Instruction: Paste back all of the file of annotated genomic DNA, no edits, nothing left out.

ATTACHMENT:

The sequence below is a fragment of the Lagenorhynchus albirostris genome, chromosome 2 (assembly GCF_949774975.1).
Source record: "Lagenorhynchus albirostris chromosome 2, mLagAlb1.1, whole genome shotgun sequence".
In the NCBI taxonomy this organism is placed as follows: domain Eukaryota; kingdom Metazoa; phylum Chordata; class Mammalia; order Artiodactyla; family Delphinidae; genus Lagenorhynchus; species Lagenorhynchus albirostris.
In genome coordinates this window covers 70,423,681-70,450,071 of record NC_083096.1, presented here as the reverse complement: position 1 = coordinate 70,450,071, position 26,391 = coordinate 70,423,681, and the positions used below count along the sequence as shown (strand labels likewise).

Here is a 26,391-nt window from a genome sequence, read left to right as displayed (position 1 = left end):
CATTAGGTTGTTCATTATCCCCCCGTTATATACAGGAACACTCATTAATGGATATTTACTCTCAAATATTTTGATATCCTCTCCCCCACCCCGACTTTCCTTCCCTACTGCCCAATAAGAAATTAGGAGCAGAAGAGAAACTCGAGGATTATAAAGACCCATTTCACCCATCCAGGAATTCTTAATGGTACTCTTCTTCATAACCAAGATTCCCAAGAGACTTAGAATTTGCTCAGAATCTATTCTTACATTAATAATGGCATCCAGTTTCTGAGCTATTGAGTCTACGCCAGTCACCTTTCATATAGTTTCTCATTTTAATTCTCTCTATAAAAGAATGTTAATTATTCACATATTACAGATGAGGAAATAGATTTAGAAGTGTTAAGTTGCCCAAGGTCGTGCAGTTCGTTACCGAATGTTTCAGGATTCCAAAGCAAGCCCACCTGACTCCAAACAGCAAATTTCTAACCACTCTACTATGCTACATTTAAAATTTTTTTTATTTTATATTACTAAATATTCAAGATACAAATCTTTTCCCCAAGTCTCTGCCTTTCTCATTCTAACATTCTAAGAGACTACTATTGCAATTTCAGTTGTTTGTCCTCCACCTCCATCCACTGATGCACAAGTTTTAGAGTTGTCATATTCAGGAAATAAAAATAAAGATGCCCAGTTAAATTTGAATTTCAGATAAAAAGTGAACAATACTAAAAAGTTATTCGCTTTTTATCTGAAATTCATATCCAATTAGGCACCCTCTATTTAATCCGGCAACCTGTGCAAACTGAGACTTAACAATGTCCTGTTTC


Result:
The sequence below is a fragment of the Lagenorhynchus albirostris genome, chromosome 2 (assembly GCF_949774975.1).
Source record: "Lagenorhynchus albirostris chromosome 2, mLagAlb1.1, whole genome shotgun sequence".
In the NCBI taxonomy this organism is placed as follows: domain Eukaryota; kingdom Metazoa; phylum Chordata; class Mammalia; order Artiodactyla; family Delphinidae; genus Lagenorhynchus; species Lagenorhynchus albirostris.
In genome coordinates this window covers 70,423,681-70,450,071 of record NC_083096.1, presented here as the reverse complement: position 1 = coordinate 70,450,071, position 26,391 = coordinate 70,423,681, and the positions used below count along the sequence as shown (strand labels likewise).

Here is a 26,391-nt window from a genome sequence, read left to right as displayed (position 1 = left end):
CATTAGGTTGTTCATTATCCCCCCGTTATATACAGGAACACTCATTAATGGATATTTACTCTCAAATATTTTGATATCCTCTCCCCCACCCCGACTTTCCTTCCCTACTGCCCAATAAGAAATTAGGAGCAGAAGAGAAACTCGAGGATTATAAAGACCCATTTCACCCATCCAGGAATTCTTAATGGTACTCTTCTTCATAACCAAGATTCCCAAGAGACTTAGAATTTGCTCAGAATCTATTCTTACATTAATAATGGCATCCAGTTTCTGAGCTATTGAGTCTACGCCAGTCACCTTTCATATAGTTTCTCATTTTAATTCTCTCTATAAAAGAATGTTAATTATTCACATATTACAGATGAGGAAATAGATTTAGAAGTGTTAAGTTGCCCAAGGTCGTGCAGTTCGTTACCGAATGTTTCAGGATTCCAAAGCAAGCCCACCTGACTCCAAACAGCAAATTTCTAACCACTCTACTATGCTACATTTAAAATTTTTTTTATTTTATATTACTAAATATTCAAGATACAAATCTTTTCCCCAAGTCTCTGCCTTTCTCATTCTAACATTCTAAGAGACTACTATTGCAATTTCAGTTGTTTGTCCTCCACCTCCATCCACTGATGCACAAGTTTTAGAGTTGTCATATTCAGGAAATAAAAATAAAGATGCCCAGTTAAATTTGAATTTCAGATAAAAAGTGAACAATACTAAAAAGTTATTCGCTTTTTATCTGAAATTCATATCCAATTAGGCACCCTCTATTTAATCCGGCAACCTGTGCAAACTGAGACTTAACAATGTCCTGTTTC